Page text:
Back in the day, around age 10, I went door-to-door selling greeting cards, candy, and other random things from a catalog. We’re talking big money here: I probably made $2 for every item sold. Things were going well until the day I got the newest catalog in the mail and then canvassed my neighborhood.
A curious thing happened at the first few houses. At first I thought it might just be an anomaly. It wasn’t. Someone was moving in my territory. People were telling me that “my partner” had already stopped by and/or they had already place an order. From previous years I knew that there were other people selling the same stuff in my development. We seemed to have naturally settled into defacto boundaries to make life easier on all of us. That is, until now.
So what happened? When the next catalog came out, I rushed out to sell way into his territory. With my beloved mother backing me, I had my competitive advantage of no money down (she fronted the cash allowing me to not ask for money up front, reassuring prospective customers that I was not a 10-year old scam artist) allowing me to hustle some new volume. Within a few cycles, detente was reached. This was sort of the G-rated version of people getting popped over corners on The Wire. OK, maybe not.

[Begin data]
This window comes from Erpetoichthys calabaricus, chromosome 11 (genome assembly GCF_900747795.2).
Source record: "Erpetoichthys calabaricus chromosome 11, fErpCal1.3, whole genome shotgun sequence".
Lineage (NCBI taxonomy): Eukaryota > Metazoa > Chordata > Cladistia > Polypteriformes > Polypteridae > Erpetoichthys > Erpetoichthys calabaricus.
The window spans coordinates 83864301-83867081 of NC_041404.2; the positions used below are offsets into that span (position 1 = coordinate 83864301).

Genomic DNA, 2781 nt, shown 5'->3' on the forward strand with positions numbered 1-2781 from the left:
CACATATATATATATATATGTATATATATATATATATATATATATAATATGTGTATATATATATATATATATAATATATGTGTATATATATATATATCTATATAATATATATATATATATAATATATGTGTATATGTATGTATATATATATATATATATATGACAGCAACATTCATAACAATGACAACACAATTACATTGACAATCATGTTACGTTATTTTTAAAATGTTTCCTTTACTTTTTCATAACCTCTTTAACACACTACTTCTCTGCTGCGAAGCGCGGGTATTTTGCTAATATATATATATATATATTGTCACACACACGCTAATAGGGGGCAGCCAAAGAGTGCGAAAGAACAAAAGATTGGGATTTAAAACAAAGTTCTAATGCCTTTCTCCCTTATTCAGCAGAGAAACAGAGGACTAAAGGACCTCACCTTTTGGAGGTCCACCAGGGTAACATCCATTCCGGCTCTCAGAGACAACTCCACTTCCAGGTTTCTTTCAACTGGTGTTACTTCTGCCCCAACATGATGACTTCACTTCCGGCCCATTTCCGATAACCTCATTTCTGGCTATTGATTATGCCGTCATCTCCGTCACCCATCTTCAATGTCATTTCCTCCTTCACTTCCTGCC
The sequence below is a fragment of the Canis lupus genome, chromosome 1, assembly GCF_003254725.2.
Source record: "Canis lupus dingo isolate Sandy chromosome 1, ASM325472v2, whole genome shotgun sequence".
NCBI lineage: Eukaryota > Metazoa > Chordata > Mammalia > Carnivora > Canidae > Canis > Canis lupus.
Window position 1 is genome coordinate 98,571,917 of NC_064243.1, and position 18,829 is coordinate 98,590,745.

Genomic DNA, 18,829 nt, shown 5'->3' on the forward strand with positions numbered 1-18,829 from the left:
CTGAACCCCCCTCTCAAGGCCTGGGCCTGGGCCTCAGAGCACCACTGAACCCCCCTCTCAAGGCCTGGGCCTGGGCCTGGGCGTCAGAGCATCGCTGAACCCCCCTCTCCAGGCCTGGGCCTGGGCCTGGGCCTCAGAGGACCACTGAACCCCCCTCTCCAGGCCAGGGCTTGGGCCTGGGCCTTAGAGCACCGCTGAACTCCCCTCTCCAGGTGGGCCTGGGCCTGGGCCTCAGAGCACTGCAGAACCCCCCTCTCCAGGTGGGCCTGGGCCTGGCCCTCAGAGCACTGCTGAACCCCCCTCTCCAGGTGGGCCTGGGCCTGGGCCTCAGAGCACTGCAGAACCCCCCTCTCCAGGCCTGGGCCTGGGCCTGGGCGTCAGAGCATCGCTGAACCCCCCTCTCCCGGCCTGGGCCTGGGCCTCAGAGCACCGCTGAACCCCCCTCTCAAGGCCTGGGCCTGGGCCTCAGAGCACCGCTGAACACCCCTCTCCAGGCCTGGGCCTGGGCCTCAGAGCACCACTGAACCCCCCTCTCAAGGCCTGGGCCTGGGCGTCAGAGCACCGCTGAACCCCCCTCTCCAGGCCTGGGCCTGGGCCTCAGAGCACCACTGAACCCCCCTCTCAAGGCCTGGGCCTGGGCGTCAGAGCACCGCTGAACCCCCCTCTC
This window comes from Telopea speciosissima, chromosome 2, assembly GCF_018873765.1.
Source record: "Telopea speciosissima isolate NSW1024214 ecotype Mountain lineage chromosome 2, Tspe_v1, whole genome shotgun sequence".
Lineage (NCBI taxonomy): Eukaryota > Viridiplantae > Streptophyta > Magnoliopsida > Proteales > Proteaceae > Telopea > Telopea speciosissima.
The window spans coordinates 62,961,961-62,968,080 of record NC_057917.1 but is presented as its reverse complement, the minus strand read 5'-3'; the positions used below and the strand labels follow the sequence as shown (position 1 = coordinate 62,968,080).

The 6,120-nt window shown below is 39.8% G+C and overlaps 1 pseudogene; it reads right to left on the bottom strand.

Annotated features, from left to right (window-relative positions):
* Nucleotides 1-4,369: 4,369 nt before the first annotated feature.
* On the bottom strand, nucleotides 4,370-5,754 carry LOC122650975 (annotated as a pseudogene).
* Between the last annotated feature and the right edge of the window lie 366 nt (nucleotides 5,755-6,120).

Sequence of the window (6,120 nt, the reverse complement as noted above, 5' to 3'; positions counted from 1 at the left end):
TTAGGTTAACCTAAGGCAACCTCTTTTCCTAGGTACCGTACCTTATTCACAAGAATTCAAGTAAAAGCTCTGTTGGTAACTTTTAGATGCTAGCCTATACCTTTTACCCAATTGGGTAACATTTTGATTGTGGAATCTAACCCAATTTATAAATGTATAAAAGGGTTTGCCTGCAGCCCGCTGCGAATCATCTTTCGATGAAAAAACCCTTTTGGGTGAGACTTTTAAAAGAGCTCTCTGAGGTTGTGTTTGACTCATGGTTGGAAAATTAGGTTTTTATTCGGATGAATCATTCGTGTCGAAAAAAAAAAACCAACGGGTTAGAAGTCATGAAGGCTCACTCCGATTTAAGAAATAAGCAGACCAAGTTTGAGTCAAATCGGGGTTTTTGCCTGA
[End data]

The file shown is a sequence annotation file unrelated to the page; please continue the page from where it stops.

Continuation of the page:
What the hell am I talking about? Facebook and Twitter, of course. This post is mostly for my friends in the Valley. In the normal world, no one really cares about battles between websites. Here we live for this stuff. But I digress… As many of you have no doubt already experienced, Facebook launched a completely new home page among other things.
Two things spell out the declaration of war:
The adoption of the Twitter stream look:
Naturally, the public (especially social media “experts” and the media) have caught on to the fact that Facebook has jacked Twitter’s flow and incorporated it. There’s not much to say here, as the visual similarities are so clear.
Making Facebook the place where celebrities want to broadcast.